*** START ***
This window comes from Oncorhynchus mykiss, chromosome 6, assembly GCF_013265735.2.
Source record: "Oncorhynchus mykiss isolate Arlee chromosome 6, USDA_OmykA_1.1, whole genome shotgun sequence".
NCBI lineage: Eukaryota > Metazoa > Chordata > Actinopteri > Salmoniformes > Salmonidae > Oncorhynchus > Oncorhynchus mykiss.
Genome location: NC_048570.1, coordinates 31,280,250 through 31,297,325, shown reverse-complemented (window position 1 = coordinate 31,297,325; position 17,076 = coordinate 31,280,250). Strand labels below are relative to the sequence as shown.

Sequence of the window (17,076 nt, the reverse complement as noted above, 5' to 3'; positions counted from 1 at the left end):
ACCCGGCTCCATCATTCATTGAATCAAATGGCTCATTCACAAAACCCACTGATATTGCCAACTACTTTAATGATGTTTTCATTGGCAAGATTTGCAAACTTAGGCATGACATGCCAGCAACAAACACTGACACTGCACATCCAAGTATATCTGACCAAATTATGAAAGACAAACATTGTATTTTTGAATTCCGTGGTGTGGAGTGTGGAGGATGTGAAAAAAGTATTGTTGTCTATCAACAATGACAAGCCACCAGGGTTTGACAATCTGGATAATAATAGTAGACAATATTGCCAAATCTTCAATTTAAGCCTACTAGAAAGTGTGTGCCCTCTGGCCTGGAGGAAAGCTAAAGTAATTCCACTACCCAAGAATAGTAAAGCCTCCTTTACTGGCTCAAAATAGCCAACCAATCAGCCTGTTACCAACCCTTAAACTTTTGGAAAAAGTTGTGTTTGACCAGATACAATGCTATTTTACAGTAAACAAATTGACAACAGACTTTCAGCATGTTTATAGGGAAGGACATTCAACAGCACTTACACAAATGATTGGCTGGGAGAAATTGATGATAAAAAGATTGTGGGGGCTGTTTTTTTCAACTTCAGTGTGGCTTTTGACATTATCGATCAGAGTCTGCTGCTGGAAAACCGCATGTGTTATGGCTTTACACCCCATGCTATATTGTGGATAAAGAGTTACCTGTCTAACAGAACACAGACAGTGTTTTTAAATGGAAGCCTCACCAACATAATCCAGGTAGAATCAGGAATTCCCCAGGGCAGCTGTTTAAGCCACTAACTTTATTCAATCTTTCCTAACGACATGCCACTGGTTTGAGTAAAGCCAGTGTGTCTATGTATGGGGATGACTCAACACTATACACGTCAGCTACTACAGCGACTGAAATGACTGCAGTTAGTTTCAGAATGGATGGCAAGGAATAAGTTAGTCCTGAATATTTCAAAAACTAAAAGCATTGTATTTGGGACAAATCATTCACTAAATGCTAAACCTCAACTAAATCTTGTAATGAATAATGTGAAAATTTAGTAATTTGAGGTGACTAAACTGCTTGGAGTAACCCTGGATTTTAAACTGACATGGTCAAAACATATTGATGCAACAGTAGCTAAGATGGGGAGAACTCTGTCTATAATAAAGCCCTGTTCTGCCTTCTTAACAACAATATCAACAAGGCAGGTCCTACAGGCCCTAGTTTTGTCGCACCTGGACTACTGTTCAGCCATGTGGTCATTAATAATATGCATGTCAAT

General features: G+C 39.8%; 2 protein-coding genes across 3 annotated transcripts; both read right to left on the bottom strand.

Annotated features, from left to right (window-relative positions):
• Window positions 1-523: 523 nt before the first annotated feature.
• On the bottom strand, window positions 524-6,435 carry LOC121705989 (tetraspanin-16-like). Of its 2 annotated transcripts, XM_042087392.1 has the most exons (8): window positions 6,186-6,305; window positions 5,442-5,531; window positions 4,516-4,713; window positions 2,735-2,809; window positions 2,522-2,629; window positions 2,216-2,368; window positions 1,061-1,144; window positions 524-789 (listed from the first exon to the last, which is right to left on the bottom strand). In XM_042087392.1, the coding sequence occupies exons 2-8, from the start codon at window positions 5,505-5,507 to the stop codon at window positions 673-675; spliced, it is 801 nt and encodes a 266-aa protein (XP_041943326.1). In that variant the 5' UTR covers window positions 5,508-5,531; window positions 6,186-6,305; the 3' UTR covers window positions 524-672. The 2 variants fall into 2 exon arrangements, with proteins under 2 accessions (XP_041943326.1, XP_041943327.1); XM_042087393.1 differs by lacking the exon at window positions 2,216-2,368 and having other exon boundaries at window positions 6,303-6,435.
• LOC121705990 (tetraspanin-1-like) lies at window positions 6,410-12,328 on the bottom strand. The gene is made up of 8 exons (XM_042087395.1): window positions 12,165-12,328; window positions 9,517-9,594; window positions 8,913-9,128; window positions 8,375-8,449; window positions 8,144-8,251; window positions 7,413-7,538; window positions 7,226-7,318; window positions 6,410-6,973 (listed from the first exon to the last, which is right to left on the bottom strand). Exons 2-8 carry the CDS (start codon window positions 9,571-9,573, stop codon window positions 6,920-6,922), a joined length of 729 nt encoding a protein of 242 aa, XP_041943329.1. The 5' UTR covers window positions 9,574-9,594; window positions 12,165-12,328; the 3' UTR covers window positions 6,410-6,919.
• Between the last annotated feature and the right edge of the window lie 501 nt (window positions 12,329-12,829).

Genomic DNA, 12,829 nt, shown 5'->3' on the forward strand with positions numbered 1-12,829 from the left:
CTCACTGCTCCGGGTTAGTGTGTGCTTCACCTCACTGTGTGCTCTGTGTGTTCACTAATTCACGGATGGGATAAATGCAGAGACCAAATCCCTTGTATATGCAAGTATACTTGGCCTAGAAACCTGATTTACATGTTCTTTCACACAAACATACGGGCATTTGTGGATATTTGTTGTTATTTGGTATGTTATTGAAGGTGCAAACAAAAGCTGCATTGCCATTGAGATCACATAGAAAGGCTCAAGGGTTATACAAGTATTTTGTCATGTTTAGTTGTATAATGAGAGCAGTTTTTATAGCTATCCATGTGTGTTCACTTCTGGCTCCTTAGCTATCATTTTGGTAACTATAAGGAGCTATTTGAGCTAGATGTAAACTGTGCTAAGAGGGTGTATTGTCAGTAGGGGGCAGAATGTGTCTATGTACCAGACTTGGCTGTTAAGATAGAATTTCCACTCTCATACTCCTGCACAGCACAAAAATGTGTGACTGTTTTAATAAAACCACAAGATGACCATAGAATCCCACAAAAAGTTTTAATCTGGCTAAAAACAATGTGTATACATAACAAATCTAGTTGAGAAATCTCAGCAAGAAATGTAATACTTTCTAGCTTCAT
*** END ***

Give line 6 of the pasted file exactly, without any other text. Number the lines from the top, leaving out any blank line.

ACCCGGCTCCATCATTCATTGAATCAAATGGCTCATTCACAAAACCCACTGATATTGCCAACTACTTTAATGATGTTTTCATTGGCAAGATTTGCAAACTTAGGCATGACATGCCAGCAACAAACACTGACACTGCACATCCAAGTATATCTGACCAAATTATGAAAGACAAACATTGTATTTTTGAATTCCGTGGTGTGGAGTGTGGAGGATGTGAAAAAAGTATTGTTGTCTATCAACAATGACAAGCCACCAGGGTTTGACAATCTGGATAATAATAGTAGACAATATTGCCAAATCTTCAATTTAAGCCTACTAGAAAGTGTGTGCCCTCTGGCCTGGAGGAAAGCTAAAGTAATTCCACTACCCAAGAATAGTAAAGCCTCCTTTACTGGCTCAAAATAGCCAACCAATCAGCCTGTTACCAACCCTTAAACTTTTGGAAAAAGTTGTGTTTGACCAGATACAATGCTATTTTACAGTAAACAAATTGACAACAGACTTTCAGCATGTTTATAGGGAAGGACATTCAACAGCACTTACACAAATGATTGGCTGGGAGAAATTGATGATAAAAAGATTGTGGGGGCTGTTTTTTTCAACTTCAGTGTGGCTTTTGACATTATCGATCAGAGTCTGCTGCTGGAAAACCGCATGTGTTATGGCTTTACACCCCATGCTATATTGTGGATAAAGAGTTACCTGTCTAACAGAACACAGACAGTGTTTTTAAATGGAAGCCTCACCAACATAATCCAGGTAGAATCAGGAATTCCCCAGGGCAGCTGTTTAAGCCACTAACTTTATTCAATCTTTCCTAACGACATGCCACTGGTTTGAGTAAAGCCAGTGTGTCTATGTATGGGGATGACTCAACACTATACACGTCAGCTACTACAGCGACTGAAATGACTGCAGTTAGTTTCAGAATGGATGGCAAGGAATAAGTTAGTCCTGAATATTTCAAAAACTAAAAGCATTGTATTTGGGACAAATCATTCACTAAATGCTAAACCTCAACTAAATCTTGTAATGAATAATGTGAAAATTTAGTAATTTGAGGTGACTAAACTGCTTGGAGTAACCCTGGATTTTAAACTGACATGGTCAAAACATATTGATGCAACAGTAGCTAAGATGGGGAGAACTCTGTCTATAATAAAGCCCTGTTCTGCCTTCTTAACAACAATATCAACAAGGCAGGTCCTACAGGCCCTAGTTTTGTCGCACCTGGACTACTGTTCAGCCATGTGGTCATTAATAATATGCATGTCAAT